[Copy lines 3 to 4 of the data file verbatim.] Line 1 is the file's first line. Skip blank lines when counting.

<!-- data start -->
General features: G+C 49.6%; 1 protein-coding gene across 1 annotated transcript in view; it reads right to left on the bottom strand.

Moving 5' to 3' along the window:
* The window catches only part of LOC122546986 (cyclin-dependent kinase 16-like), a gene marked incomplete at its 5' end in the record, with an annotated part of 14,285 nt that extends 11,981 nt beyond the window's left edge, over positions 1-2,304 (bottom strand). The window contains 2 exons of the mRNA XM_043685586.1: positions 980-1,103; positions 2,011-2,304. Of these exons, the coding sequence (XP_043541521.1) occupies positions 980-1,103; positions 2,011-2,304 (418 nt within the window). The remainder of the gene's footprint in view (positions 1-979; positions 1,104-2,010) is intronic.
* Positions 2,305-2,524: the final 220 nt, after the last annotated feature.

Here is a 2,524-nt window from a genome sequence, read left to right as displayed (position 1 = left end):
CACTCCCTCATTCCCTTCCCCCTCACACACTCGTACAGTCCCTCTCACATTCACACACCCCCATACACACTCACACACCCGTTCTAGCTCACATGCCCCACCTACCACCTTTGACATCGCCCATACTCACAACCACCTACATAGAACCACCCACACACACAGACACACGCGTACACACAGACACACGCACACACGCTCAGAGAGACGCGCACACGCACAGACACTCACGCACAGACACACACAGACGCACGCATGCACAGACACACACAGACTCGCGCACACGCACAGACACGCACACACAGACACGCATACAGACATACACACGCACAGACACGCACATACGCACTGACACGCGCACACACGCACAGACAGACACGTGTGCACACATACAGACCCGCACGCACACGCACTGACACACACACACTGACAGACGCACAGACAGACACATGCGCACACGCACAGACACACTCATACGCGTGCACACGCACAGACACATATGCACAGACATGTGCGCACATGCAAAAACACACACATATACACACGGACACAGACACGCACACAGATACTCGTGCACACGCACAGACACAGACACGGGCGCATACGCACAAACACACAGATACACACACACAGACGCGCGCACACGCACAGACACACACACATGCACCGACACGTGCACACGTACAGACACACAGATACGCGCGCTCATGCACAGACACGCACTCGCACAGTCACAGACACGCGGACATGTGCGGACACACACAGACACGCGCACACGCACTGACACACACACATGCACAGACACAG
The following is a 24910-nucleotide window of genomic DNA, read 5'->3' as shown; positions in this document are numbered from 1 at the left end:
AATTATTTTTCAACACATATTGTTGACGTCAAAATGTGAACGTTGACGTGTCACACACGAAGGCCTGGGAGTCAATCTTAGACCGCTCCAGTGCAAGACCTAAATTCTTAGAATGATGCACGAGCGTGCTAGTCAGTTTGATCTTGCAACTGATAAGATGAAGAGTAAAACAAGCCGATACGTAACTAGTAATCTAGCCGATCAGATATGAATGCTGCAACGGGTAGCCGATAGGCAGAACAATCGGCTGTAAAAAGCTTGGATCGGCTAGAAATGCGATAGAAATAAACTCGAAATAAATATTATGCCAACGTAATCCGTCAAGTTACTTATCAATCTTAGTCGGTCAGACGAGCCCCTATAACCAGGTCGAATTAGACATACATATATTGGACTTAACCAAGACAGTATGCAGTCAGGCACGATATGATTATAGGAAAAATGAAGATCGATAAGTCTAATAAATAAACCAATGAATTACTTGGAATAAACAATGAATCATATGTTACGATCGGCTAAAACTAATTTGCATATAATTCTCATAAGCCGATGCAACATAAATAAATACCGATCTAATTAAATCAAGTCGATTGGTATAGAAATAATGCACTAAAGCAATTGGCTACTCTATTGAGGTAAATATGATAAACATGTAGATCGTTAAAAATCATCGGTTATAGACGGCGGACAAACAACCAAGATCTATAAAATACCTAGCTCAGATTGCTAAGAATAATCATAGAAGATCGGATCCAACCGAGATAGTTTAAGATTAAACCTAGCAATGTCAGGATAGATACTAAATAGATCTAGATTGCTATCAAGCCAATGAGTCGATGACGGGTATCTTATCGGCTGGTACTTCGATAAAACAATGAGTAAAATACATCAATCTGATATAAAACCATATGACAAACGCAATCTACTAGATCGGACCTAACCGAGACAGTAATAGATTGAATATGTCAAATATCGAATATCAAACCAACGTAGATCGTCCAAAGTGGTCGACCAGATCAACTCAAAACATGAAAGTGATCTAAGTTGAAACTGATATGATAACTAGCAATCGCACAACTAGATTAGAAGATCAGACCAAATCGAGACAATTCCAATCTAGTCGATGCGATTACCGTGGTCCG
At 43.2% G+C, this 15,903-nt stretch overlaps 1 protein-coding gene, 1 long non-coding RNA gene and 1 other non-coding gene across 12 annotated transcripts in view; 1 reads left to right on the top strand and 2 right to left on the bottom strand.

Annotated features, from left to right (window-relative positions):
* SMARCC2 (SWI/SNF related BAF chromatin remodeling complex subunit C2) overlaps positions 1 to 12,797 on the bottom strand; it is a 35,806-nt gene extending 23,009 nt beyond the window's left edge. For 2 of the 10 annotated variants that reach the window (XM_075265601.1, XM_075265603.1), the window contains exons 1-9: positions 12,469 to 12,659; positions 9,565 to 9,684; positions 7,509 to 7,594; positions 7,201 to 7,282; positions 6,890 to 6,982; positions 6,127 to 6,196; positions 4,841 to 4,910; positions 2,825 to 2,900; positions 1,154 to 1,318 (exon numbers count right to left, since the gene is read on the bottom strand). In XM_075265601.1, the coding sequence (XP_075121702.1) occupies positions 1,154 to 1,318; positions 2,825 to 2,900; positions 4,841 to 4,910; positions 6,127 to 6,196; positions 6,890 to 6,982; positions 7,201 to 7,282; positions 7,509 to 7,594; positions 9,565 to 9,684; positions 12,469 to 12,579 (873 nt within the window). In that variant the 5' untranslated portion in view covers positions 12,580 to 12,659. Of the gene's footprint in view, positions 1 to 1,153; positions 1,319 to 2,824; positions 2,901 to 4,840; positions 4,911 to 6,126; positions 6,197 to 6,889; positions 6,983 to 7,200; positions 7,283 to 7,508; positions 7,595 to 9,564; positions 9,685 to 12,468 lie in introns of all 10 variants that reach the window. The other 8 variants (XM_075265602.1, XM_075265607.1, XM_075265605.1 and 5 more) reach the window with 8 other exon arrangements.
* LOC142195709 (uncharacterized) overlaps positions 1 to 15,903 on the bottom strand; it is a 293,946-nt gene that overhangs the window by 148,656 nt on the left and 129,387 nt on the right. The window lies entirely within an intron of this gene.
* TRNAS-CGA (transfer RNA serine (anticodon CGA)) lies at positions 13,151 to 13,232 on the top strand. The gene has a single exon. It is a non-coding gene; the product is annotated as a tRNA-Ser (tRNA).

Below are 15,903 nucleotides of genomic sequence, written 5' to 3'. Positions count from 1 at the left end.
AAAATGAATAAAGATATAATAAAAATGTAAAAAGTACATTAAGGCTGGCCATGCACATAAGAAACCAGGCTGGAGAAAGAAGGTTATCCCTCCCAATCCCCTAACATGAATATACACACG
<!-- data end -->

* The window catches only part of LOC122546986 (cyclin-dependent kinase 16-like), a gene marked incomplete at its 5' end in the record, with an annotated part of 14,285 nt that extends 11,981 nt beyond the window's left edge, over positions 1-2,304 (bottom strand). The window contains 2 exons of the mRNA XM_043685586.1: positions 980-1,103; positions 2,011-2,304. Of these exons, the coding sequence (XP_043541521.1) occupies positions 980-1,103; positions 2,011-2,304 (418 nt within the window). The remainder of the gene's footprint in view (positions 1-979; positions 1,104-2,010) is intronic.
* Positions 2,305-2,524: the final 220 nt, after the last annotated feature.